Le Bone de Leproserie

One of most interesting sinkholes in Maré Island is Le Bone de Léproserie. This island is rich with impressive sinkholes (see the description of another one: Trou de Bone) – from satellite images are seen some 50 large sinkholes but in reality their number is much larger.

Le Bone de Léproserie got its name from a leper colony which was located here nearby – now little remains of it. The entrance of this magnificent sinkhole is only 25 m wide. It starts as a 50 m deep well, which becomes wider with the depth. The well continues with a 40 m deep freshwater lake, which is 160 m (!) wide at its bottom.

Lake contains 350,000 m³ of water and often erroneously is considered to be the largest underground lake in the world. Many lakes in sinkholes and caves are larger, f.e. El Zacatón (Mexico) contains 9,500,000 m³ of water.

Le Bone de Leproserie on the map

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Le Bone de Leproserie -21.562182, 168.015985  Le Bone de Leproserie
Location, GPS coordinates:21.5622 S 168.0160 E (most likely location)
Categories:Sinkholes, Lakes and streams
Values:Geology, Visual
Rating:2.5 out of 5 stars (2.5 / 5)
Where is located?Australia and Oceania, Melanesia, New Caledonia, Loyalty Islands, southern part of Maré Island
Depth:90 m

Landmarks of New Caledonia

Baie des Tortues, New Caledonia
Baie des Tortues / Thomas Cuelho, / CC BY 2.0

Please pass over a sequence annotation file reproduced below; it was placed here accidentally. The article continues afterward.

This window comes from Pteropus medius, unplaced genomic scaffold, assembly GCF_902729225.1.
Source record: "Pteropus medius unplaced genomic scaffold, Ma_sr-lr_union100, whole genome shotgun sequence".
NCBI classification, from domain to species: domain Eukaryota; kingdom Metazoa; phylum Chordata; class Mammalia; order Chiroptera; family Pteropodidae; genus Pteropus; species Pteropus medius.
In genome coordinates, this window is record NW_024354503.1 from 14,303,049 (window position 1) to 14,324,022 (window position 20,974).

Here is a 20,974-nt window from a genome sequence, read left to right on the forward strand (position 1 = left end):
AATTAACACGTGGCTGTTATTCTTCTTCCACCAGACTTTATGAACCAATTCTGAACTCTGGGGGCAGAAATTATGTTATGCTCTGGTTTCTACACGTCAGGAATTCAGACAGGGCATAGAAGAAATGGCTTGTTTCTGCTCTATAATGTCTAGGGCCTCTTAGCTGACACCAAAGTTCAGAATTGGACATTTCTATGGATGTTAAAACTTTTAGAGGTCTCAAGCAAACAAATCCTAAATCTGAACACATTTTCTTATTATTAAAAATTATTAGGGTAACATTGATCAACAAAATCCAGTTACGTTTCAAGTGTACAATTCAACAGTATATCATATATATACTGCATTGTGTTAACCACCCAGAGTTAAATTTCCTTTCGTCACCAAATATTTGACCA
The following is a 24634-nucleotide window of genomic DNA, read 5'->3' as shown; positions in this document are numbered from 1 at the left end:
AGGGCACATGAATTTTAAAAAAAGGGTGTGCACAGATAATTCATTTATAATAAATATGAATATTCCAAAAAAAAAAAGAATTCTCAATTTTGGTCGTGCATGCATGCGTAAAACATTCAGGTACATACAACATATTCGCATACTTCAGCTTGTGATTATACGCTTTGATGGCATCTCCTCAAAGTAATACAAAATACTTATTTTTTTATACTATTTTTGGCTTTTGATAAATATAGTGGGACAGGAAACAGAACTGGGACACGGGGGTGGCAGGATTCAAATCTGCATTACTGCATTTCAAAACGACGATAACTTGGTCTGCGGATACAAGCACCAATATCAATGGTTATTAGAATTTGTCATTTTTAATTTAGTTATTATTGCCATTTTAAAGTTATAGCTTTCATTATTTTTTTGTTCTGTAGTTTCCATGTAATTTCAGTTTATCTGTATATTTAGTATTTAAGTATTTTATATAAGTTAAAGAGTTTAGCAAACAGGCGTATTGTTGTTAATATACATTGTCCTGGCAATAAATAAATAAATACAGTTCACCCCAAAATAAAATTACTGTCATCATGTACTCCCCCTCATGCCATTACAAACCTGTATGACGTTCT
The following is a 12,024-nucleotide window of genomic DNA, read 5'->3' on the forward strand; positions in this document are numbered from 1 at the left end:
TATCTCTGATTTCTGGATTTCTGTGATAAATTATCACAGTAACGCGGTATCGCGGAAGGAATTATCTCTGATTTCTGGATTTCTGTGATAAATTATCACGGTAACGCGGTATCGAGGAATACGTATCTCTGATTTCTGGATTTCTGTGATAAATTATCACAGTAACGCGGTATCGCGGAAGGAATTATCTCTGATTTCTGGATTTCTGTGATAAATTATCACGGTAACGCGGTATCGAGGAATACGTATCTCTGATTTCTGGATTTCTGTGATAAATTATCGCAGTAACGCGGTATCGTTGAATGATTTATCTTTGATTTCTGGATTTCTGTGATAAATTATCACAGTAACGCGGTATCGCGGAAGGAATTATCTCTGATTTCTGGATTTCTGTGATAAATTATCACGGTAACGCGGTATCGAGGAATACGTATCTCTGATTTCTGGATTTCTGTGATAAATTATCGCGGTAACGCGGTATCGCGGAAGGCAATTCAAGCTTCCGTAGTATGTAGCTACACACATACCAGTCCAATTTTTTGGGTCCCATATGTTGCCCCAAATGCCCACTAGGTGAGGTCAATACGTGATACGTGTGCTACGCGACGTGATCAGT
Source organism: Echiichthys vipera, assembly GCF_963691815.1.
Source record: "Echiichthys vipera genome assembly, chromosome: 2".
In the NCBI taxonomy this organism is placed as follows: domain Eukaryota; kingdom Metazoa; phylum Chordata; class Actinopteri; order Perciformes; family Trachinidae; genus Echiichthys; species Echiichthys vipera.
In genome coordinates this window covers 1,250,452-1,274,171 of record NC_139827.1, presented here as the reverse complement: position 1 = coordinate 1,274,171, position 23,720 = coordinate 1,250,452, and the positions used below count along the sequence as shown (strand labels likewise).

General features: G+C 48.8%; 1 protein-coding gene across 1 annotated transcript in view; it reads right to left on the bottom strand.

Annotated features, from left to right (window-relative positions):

New Caledonia does not belong to mainstream tourist destinations but this Pacific island country is a true gem with many unusual landmarks. Most interesting landmarks are unique ecosystems, various karst formations and exciting fossil finds.


World's deepest sinkhole - Xiaozhai tiankeng, with tourist route visible
World’s deepest sinkhole – Xiaozhai tiankeng, with tourist route visible / Brookqi, Wikimedia Commons, public domain
Category includes outstanding sinkholes – large natural depressions or holes, which for most part represent collapsed caves.

Recommended books

Lonely Planet Vanuatu & New Caledonia

Lonely Planet Vanuatu & New Caledonia is your passport to the most relevant, up-to-date advice on what to see and skip, and what hidden discoveries await you. Stare into the volcanic cauldron of Vanuatu’s Mt Yasur; eat snails by turquoise coves on New Caledonia’s Ile des Pins; or discover traditional tribal culture.

Cannibal island;: The turbulent story of New Caledonia’s cannibal coasts


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